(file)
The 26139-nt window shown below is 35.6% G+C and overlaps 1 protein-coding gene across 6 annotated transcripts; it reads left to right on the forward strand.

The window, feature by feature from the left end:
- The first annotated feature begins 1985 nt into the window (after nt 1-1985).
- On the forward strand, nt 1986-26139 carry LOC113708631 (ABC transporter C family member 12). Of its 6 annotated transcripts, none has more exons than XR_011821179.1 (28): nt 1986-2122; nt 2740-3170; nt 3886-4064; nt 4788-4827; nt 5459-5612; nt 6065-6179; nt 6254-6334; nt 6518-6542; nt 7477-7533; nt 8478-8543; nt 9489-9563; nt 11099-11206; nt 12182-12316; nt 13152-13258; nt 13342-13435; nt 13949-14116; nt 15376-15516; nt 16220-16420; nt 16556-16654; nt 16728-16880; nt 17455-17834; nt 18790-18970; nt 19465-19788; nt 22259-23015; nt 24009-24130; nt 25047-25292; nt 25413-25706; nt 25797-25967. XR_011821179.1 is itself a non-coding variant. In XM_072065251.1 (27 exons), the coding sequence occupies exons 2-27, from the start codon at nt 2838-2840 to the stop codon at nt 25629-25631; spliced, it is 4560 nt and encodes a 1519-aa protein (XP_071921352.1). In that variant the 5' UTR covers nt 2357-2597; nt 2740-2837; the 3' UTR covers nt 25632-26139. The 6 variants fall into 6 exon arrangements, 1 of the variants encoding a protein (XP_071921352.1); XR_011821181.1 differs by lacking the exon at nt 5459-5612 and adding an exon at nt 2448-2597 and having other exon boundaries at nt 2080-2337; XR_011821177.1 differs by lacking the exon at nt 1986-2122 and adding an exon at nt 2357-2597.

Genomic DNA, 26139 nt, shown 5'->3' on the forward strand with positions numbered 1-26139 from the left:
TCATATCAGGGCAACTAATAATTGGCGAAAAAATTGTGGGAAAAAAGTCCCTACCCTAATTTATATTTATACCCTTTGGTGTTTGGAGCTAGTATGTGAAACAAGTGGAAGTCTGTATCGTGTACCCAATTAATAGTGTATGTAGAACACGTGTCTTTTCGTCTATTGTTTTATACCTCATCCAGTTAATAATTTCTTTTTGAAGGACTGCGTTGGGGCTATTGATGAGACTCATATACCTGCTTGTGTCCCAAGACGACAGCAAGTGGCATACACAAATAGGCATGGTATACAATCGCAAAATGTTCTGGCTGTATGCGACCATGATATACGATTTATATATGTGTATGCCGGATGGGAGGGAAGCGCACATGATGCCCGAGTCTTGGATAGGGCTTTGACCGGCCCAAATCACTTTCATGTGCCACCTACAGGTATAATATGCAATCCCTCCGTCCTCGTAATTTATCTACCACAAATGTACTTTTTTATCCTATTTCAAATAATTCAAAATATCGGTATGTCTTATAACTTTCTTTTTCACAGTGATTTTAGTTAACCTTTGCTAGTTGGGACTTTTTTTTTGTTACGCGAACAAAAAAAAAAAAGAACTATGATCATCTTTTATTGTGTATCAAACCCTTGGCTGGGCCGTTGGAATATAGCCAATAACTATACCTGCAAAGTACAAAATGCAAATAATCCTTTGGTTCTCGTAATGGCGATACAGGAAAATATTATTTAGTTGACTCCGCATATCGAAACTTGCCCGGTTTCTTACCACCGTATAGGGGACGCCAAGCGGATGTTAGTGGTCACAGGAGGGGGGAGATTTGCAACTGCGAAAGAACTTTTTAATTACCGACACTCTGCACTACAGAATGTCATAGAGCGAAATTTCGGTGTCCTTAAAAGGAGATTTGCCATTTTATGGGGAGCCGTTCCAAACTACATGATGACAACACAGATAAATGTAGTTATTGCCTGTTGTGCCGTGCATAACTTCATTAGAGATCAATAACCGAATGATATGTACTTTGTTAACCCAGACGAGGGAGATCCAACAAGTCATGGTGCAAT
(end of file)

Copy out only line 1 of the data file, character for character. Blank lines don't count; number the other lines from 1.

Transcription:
The 26139-nt window shown below is 35.6% G+C and overlaps 1 protein-coding gene across 6 annotated transcripts; it reads left to right on the forward strand.